As the thermometer begins to drop and we hunker down for another winter, we might not realize that as we enjoy the warmth and comfort of our homes, there are roughly 35,000 Canadians who find themselves without shelter on any given night. Approximately 15,000 people access emergency shelters in Canada annually.
Homelessness is still seen by many as an urban problem where it’s not uncommon to see people living on the streets of cities like Vancouver, Toronto and Halifax. The fact is not all homeless people live on the street under cardboard boxes and panhandle to make ends meet.
The Nova Scotia Housing and Homelessness Network defines homelessness as people staying "in a shelter, with friends or family, in a public place, or other site not intended for human habitation for at least 10 of 90 days." Unfortunately, the fastest growing pocket of the homeless population today is youth ages 19 and younger.
Here at home, homelessness may not be a very visible issue in Cumberland County, but if you speak to service providers, health care and justice officials who deal with social concerns on a daily basis, you’ll quickly learn that there are folks who have no fixed address.
There are many more who struggle with poverty and as a result can’t afford adequate housing and live in substandard conditions.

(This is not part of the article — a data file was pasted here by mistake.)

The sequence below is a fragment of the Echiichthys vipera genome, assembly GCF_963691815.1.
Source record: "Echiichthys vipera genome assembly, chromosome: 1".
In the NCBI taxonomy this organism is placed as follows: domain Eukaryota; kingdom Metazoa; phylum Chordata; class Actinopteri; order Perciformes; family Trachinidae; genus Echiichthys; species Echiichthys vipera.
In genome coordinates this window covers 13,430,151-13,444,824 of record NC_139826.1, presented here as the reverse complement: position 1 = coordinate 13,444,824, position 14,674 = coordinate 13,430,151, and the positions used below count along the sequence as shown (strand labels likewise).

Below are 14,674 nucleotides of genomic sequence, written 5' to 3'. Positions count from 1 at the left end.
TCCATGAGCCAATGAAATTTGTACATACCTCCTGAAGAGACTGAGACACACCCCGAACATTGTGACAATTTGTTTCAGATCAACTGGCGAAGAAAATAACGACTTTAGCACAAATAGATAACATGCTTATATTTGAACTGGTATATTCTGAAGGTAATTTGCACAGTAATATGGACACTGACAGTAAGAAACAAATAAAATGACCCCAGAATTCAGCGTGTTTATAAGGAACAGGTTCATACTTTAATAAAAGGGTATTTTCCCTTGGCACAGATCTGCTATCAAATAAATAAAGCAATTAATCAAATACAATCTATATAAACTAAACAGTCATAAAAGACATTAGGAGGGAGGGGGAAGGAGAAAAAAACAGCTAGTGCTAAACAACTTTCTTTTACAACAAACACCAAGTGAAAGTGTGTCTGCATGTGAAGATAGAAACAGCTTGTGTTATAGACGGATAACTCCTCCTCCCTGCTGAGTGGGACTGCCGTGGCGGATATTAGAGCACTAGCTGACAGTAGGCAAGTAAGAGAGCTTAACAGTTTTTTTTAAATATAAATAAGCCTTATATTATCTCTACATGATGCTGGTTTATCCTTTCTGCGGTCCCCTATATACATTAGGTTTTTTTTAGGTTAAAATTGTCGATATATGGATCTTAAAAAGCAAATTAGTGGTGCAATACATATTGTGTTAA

Locally, the St. Vincent de Paul Society at Holy Family Parish in Amherst brought awareness to the situation in this community and the surrounding area by hosting a Homelessness Awareness Walk last Sunday.
Many may not realize that in 1996, the federal government transferred responsibility for social housing to provincial governments, leaving Canada as virtually the only major developed nation without a fully funded national commitment to housing.
As a result, Canadians living at or below the poverty line have been left extremely vulnerable and provinces like Nova Scotia have struggled to create an effective poverty reduction strategy.
The Trudeau Liberal government has committed to restoring federal government leadership on affordable housing by investing in a comprehensive National Housing Strategy which would include a 10-year, $40-billion investment in social infrastructure. Most housing advocates are applauding the government’s pledge to enshrine the right to adequate housing as a fundamental human right in Canadian law.
It is one thing to say it and quite another to act on it. The fact is that the country’s marginalized and most vulnerable face a crisis in housing now. Many of the measures announced recently by the prime minister in the document Making Housing More Affordable won’t take effect until after the next federal election. The other caveat is that much of the investment has to come with matching provincial and territorial dollars.
Telling someone living in poverty that adequate and affordable housing is their human right rings hollow when they’re living in a shelter or don’t have the money to heat their substandard housing unit.
Geoff deGannes is the past chairman of the Tantramar Radio Society. His daily commentaries can be heard on 107.9 CFTA